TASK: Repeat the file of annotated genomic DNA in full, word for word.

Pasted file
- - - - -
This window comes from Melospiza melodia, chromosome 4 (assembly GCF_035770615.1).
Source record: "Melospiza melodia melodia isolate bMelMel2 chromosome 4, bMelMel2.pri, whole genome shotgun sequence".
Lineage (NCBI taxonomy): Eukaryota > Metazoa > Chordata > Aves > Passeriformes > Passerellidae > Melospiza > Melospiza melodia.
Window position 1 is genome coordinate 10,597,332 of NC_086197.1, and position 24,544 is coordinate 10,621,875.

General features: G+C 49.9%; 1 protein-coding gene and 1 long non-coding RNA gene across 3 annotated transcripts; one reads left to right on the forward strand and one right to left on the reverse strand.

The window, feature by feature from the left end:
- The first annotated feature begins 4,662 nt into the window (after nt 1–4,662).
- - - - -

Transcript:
This window comes from Melospiza melodia, chromosome 4 (assembly GCF_035770615.1).
Source record: "Melospiza melodia melodia isolate bMelMel2 chromosome 4, bMelMel2.pri, whole genome shotgun sequence".
Lineage (NCBI taxonomy): Eukaryota > Metazoa > Chordata > Aves > Passeriformes > Passerellidae > Melospiza > Melospiza melodia.
Window position 1 is genome coordinate 10,597,332 of NC_086197.1, and position 24,544 is coordinate 10,621,875.

General features: G+C 49.9%; 1 protein-coding gene and 1 long non-coding RNA gene across 3 annotated transcripts; one reads left to right on the forward strand and one right to left on the reverse strand.

The window, feature by feature from the left end:
- The first annotated feature begins 4,662 nt into the window (after nt 1–4,662).